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Aubrey Jaffer wrote:
I think there is a practical problem with "designer-NaNs" in that, unlike all other IEEE-754 number objects, they cannot be constructed by IEEE-754 floating-point operations alone.
Yes, you have to twiddle bits, but that isn't difficult.
IEEE-754:1985 section 6.2: ... Quiet NaNs should, by means left to the implementor's discretion, afford retrospective diagnostic information inherited from invalid or unavailable data and results.
Notice that using NaNs for unavailable data is explicitly mentioned.
| That's a valid opinion, but I do not share it. I use them quite | usefully to flag possible and planned-for events for which there is | no other good answer. Such reasonable disagreement is why R6RS should *not* specify a read or write syntax for NaNs. Implementations should be free to have read/write syntax for NaNs or not.
I very much disagree with your logic. I agree that "NaNs appearing in input always signal an error" is a valid point of view in that it has an internal consistency and is not pointless. However, it flies against the spirit of the standard, as I see it, and against practice in other languages, and eliminates other uses of NaNs. I think it is quite reasonable that R6RS should decide that your opinion is valid but not the one it wishes to support.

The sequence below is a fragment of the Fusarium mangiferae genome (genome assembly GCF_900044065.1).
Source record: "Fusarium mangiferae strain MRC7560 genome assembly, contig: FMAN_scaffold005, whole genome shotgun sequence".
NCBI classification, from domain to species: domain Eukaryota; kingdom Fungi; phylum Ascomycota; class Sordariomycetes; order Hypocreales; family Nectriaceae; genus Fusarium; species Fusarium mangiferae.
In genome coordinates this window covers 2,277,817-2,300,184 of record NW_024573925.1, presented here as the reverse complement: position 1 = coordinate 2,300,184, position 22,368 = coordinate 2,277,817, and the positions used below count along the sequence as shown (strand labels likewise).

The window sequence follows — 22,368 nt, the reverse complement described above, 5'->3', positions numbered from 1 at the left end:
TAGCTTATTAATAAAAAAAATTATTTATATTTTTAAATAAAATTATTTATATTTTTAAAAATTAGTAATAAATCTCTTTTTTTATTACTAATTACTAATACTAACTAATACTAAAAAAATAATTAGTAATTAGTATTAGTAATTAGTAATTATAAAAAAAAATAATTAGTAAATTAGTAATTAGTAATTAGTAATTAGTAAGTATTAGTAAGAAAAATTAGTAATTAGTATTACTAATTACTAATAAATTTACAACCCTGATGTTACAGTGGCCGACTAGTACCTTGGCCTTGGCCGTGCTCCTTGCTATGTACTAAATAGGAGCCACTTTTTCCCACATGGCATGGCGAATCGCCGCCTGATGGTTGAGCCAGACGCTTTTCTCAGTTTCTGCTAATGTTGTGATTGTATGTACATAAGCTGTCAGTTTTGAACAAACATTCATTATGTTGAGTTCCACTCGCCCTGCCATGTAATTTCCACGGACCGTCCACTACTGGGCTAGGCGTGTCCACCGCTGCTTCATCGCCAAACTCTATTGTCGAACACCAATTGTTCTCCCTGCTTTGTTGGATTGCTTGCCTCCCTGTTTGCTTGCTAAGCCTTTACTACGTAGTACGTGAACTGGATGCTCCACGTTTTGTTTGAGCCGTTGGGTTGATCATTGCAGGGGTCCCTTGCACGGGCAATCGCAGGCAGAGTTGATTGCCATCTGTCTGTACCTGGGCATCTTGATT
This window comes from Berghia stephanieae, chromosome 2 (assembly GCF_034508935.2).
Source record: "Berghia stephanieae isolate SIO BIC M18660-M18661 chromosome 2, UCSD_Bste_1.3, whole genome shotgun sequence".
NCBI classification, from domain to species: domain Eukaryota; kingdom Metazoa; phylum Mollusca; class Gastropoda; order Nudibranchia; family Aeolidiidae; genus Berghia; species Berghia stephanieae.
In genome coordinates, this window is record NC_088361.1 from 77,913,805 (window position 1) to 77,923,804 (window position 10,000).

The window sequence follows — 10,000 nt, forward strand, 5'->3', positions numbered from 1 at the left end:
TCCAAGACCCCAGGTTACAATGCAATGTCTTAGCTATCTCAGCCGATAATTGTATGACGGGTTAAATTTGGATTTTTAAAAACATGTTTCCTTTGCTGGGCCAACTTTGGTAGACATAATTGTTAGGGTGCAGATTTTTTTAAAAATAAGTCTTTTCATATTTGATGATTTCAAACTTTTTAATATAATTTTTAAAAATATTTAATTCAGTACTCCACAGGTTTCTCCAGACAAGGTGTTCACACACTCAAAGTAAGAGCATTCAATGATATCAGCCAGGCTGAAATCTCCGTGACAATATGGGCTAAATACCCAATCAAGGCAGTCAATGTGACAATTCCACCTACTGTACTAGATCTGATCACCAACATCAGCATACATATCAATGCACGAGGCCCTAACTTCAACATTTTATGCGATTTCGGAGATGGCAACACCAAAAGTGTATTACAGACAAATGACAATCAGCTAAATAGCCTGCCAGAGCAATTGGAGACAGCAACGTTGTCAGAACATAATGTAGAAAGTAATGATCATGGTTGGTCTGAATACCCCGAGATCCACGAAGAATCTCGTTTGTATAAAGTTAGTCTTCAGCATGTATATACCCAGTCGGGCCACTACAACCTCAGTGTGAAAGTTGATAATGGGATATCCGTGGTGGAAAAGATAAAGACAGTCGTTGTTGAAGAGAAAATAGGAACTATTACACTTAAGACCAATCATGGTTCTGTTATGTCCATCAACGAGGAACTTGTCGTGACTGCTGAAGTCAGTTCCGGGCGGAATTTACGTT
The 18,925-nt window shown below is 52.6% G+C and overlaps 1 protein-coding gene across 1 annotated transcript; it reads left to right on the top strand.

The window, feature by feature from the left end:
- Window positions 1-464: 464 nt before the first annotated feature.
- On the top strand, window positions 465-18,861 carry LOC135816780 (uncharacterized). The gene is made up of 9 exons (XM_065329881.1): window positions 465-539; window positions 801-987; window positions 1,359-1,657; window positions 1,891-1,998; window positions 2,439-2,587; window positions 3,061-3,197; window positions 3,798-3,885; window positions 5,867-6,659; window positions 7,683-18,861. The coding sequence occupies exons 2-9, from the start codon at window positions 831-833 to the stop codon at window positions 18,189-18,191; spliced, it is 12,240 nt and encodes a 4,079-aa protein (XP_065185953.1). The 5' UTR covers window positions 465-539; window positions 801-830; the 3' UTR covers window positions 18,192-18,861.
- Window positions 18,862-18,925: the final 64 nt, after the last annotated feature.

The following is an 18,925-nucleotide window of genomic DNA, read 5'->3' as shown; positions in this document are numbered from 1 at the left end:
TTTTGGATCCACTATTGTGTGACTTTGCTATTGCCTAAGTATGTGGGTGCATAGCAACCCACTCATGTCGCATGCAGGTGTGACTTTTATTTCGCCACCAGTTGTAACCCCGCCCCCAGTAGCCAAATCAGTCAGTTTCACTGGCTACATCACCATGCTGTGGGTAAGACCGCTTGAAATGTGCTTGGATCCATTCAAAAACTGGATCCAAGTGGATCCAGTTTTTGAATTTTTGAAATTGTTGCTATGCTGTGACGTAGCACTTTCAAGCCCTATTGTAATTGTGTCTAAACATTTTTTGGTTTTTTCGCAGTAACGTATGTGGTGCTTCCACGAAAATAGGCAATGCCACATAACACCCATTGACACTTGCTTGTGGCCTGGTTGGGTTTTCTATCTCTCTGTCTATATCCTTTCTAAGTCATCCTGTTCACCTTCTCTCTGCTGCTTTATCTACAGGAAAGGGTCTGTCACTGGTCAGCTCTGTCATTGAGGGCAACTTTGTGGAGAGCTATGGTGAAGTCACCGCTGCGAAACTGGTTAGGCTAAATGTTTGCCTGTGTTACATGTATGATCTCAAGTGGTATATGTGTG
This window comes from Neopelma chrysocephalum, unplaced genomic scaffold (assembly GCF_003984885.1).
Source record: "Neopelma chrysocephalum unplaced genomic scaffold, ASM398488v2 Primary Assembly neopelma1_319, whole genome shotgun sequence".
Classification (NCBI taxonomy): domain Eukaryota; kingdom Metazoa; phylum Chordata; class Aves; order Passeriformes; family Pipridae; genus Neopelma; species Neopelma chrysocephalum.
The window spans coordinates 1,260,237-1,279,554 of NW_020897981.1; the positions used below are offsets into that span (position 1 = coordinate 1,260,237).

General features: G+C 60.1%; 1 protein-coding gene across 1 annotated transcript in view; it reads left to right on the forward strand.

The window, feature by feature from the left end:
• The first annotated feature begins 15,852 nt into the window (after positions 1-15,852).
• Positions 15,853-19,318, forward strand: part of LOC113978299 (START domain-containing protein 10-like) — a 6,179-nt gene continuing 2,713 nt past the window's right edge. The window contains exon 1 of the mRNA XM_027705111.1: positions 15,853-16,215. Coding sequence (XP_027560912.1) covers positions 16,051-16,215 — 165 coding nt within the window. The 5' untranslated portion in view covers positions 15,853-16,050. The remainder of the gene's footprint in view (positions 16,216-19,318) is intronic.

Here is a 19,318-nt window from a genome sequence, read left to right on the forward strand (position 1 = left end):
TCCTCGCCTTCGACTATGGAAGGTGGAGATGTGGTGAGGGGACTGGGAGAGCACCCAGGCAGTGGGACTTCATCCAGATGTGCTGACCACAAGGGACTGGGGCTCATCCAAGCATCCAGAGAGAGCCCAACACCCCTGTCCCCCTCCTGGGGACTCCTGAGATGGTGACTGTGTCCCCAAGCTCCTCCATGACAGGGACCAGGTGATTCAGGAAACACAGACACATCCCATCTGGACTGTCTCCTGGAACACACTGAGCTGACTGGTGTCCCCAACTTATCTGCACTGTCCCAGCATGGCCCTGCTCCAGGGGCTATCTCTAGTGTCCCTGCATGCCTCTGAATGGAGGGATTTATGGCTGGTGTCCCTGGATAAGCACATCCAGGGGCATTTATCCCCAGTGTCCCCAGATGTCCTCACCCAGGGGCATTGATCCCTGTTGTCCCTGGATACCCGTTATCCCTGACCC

You talked about a program writing a data base and then re-reading it. You said you wanted it to throw an error if it read a NaN. If you want to keep NaNs out of your data base, then surely a NaN that is in the data base before writing is as dangerous as a NaN in the data base after reading. In that case, you have to arrange to keep NaNs from ever entering the data base, so NaNs should never be written, so NaNs should never appear be read. So I would suggest that your example is invalid.
Basically, signalling an error on reading a NaN might significantly help when:
(a) Reading data written by another program. Data written by a human will have to be validated anyway.
(b) NaNs were valid or not dangerous in the writing program but invalid or dangerous in the reading program.
Can you give me a real example that satisfies these constraints? Regards, Alan -- Dr Alan Watson Centro de Radioastronomía y Astrofísica Universidad Astronómico Nacional de México